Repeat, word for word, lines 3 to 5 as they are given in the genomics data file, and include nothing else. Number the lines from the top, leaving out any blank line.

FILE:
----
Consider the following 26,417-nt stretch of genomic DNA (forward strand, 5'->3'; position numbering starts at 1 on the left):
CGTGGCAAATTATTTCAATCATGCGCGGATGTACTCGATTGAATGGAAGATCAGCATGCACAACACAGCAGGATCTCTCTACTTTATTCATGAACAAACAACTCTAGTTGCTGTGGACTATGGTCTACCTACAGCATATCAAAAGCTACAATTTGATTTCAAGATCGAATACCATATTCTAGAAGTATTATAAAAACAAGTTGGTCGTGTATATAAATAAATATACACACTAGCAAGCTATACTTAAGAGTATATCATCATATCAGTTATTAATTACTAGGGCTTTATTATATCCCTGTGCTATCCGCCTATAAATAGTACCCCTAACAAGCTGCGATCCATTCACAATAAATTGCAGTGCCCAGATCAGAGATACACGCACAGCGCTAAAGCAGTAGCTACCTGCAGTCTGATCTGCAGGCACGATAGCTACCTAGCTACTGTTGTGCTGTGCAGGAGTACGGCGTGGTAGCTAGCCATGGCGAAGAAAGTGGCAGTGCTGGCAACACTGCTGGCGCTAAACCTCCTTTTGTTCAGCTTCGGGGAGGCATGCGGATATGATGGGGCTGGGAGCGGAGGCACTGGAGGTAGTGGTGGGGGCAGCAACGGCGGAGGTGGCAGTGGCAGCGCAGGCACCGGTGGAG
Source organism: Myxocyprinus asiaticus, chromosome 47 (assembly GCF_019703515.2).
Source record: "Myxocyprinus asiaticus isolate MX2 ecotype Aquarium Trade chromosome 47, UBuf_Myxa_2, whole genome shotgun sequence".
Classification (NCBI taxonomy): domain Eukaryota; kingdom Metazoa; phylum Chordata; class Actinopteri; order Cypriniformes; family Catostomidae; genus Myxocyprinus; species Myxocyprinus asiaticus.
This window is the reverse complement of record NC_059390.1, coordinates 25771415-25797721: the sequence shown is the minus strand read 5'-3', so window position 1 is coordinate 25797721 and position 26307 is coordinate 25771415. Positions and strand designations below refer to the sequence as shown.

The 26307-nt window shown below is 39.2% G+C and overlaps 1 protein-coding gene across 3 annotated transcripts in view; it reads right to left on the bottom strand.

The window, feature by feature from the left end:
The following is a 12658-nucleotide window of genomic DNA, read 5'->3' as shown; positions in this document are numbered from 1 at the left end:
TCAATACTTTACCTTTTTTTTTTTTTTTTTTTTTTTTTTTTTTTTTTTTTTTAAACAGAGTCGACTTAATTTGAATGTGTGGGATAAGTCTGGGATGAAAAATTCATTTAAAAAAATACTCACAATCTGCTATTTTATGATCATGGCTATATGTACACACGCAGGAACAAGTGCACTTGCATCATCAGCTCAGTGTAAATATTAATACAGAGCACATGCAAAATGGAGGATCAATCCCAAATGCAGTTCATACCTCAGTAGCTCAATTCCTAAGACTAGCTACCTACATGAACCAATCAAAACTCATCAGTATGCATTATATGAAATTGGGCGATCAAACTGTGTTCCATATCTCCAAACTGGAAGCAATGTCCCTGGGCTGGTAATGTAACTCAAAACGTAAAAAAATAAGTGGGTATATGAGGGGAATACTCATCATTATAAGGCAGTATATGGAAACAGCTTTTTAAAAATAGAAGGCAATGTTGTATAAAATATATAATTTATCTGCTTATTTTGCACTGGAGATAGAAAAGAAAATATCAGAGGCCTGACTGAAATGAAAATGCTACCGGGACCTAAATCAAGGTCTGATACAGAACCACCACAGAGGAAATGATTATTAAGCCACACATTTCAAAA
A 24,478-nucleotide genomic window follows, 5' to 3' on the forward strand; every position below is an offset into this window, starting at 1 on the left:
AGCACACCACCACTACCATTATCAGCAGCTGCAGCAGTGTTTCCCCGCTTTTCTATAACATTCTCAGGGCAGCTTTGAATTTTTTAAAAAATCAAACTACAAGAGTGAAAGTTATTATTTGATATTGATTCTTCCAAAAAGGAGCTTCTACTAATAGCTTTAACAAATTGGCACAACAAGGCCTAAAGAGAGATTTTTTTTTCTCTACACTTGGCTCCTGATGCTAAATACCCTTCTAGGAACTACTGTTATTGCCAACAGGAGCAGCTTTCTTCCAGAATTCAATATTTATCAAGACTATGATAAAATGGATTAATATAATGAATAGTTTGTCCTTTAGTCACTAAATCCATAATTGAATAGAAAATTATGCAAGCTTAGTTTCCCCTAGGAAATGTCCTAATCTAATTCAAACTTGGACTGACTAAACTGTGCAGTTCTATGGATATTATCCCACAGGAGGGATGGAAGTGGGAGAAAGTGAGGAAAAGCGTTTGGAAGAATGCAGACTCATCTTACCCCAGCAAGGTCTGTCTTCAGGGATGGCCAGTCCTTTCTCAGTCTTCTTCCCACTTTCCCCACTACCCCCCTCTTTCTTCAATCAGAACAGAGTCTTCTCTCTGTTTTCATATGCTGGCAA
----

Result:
Source organism: Myxocyprinus asiaticus, chromosome 47 (assembly GCF_019703515.2).
Source record: "Myxocyprinus asiaticus isolate MX2 ecotype Aquarium Trade chromosome 47, UBuf_Myxa_2, whole genome shotgun sequence".
Classification (NCBI taxonomy): domain Eukaryota; kingdom Metazoa; phylum Chordata; class Actinopteri; order Cypriniformes; family Catostomidae; genus Myxocyprinus; species Myxocyprinus asiaticus.